A GOOD Samaritan who came to the aid of a terrified betting shop worker robbed by a man wielding an axe has been jailed for helping to plan the raid.
Alexander Millar, 21, received a £100 voucher from Ladbrokes for ringing the police and comforting the female manager after the robbery at the shop in Ann's Terrace, Darlington.
But it later emerged Millar had planned the raid with housemate Shane Lowther, 23, who burst into the bookies wearing a balaclava just after 8pm on September 16 last year.
Both men were jailed for the robbery at Teesside Crown Court on Monday (May 19) with Recorder James Brown telling the pair he held both equally responsible.
Adrian Dent, prosecuting, said Millar was already in the shop when Lowther entered with the axe.
"He gave the appearance of being a customer - he regularly frequented betting shops.
"All of a sudden Lowther came into the premises wearing a balaclava, wielding an axe and carrying a bag.
"He told the manager to put the money in the bag - she was extremely frightened."
Believing Millar was a customer, the manager asked him not to leave her as she filled the bag with cash totalling £475 and gave it to Lowther.
The manager pressed the panic button and Lowther shouted to Millar to hold the shop door to stop it from locking shut automatically.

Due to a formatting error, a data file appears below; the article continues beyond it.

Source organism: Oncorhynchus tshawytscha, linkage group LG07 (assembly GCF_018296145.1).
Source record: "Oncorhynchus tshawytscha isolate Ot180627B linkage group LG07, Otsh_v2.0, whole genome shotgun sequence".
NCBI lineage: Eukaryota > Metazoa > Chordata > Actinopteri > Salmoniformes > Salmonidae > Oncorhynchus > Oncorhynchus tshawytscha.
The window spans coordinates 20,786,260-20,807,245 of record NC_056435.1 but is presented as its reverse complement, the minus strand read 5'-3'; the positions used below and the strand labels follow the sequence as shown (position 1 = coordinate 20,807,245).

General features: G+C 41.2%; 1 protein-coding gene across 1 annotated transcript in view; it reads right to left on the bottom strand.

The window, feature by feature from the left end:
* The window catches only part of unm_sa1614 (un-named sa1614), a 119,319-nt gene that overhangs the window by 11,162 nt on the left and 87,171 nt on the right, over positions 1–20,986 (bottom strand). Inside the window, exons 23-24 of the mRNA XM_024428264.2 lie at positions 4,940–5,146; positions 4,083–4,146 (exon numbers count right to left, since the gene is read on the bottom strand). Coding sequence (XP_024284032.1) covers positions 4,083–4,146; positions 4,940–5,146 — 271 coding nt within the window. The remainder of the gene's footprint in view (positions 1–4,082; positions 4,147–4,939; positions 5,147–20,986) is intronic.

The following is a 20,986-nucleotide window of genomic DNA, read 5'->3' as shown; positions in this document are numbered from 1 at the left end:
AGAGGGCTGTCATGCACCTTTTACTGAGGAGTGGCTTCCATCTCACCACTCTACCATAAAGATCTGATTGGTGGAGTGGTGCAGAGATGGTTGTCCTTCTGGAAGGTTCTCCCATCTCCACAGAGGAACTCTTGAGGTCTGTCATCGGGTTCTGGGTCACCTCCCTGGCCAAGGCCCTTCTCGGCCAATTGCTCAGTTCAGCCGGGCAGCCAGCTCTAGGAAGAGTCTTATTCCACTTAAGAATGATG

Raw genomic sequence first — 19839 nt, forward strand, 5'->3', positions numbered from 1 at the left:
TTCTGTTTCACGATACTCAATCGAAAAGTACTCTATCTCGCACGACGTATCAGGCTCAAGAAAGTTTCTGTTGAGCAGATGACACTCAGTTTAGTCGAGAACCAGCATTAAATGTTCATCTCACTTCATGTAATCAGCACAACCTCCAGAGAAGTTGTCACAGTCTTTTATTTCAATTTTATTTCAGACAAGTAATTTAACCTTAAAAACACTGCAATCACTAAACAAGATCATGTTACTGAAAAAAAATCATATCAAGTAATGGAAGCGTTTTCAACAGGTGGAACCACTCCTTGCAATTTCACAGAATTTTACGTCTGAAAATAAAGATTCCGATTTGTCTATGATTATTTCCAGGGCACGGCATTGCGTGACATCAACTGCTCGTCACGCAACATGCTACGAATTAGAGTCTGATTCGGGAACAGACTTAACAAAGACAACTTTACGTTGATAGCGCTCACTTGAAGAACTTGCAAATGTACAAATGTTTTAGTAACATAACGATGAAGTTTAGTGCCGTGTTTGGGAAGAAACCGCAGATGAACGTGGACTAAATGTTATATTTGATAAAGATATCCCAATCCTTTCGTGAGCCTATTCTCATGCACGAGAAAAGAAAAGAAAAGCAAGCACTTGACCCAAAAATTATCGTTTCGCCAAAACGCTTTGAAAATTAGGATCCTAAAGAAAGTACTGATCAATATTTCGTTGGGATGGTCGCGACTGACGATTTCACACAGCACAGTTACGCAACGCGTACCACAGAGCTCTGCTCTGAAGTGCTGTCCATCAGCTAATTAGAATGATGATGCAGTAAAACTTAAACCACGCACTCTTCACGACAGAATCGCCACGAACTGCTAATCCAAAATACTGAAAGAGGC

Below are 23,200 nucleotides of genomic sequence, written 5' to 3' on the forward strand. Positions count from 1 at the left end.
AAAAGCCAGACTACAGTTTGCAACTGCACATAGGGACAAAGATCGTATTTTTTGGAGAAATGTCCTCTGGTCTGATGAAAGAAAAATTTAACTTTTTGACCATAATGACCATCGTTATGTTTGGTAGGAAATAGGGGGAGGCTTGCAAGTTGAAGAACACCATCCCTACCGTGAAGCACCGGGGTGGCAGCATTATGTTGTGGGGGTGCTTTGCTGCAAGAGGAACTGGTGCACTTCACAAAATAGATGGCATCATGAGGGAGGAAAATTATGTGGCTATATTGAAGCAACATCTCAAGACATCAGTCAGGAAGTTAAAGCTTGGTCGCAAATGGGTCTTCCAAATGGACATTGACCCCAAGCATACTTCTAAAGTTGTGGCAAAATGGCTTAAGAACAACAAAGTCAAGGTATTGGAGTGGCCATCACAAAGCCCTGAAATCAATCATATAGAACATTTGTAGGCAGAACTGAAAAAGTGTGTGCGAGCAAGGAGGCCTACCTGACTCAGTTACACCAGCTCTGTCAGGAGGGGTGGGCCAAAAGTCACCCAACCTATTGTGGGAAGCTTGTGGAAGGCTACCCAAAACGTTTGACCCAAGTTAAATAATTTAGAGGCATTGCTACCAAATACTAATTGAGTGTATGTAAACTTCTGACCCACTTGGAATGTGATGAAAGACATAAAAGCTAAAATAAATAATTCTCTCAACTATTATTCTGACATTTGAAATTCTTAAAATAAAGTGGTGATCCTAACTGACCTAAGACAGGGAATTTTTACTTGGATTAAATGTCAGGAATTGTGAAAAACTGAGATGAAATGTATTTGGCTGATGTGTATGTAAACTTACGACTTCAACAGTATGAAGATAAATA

Mr Dent said Millar stayed with the manager and called the police for her.
He remained in the shop and gave his name and address to officers.
Millar returned to the shop that night to claim £134 he had won on a gaming machine before the robbery.
He was later given £100 in vouchers by Ladbrokes for being "so public spirited", the court heard.
Lowther was arrested after he confessed to family members and they reported him.
Millar claimed he was not involved, but he was convicted after a jury heard the men shared a house in Gladstone Street, Darlington.
Both men have numerous previous convictions, the court was told.
In 2010, Millar was sent to a young offenders' institution for 18 months for his part in a failed brothel scam.
The defendant and a female accomplice planned to rob a punter who had replied to an advert in a national newspaper.
But Millar was left blooded and in tears when the man they tried to trick turned out to be a burly soldier.
John Turner, mitigating for Millar, said his client had largely addressed a drugs problem but still had a gambling problem which had left him with large debts.
Stephen Andrews, for Lowther, said the defendant had written a letter of apology to the shop manager.
"He knows exactly what he did - the seriousness of the situation is not lost on him," Mr Andrews added.
Millar was sentenced to six years in prison, while Lowther, who was given credit for his guilty plea, was jailed for four years.
Recorder James Brown told Millar: "It was particularly disgraceful that you pretended to be a good Samaritan when in reality you were fully involved and up to your neck in the scheme yourself."
Speaking to both men, he added: "You can be under no illusion that this was a very serious offence committed against a vulnerable target."